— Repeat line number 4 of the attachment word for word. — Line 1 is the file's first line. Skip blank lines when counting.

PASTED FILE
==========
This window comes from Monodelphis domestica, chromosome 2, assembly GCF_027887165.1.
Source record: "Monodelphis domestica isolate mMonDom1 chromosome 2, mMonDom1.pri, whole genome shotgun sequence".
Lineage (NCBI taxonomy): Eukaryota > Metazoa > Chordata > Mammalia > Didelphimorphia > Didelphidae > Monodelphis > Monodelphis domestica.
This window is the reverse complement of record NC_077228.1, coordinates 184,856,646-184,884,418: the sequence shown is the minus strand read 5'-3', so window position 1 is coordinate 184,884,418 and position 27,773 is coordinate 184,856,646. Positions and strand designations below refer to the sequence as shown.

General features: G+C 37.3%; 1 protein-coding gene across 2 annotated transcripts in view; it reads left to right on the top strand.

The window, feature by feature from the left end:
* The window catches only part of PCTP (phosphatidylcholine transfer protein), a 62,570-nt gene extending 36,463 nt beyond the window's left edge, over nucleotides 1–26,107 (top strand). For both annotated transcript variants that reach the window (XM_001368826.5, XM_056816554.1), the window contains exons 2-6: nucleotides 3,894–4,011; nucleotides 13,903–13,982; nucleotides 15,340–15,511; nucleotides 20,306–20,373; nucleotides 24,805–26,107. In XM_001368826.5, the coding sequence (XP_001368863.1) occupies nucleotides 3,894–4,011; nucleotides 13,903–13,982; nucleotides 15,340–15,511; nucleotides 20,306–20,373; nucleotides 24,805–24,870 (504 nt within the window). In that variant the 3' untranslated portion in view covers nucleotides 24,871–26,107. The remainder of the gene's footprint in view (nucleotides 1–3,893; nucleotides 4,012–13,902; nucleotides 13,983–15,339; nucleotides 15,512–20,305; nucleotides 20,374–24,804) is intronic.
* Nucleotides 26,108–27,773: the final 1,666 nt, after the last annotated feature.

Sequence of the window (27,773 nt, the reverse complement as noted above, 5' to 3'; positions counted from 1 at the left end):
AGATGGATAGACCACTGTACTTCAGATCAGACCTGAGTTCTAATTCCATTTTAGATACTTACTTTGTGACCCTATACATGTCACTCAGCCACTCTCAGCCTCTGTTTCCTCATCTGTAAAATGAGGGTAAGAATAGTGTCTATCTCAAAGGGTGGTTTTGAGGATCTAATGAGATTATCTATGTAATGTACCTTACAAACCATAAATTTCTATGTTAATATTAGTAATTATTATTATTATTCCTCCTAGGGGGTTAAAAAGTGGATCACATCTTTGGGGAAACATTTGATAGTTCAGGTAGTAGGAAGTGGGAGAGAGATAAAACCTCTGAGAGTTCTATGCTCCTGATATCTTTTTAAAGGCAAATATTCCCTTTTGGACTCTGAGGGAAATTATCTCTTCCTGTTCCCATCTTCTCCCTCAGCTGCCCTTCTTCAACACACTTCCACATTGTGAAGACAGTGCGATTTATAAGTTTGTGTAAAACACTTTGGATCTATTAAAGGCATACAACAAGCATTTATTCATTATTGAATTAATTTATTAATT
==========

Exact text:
This window is the reverse complement of record NC_077228.1, coordinates 184,856,646-184,884,418: the sequence shown is the minus strand read 5'-3', so window position 1 is coordinate 184,884,418 and position 27,773 is coordinate 184,856,646. Positions and strand designations below refer to the sequence as shown.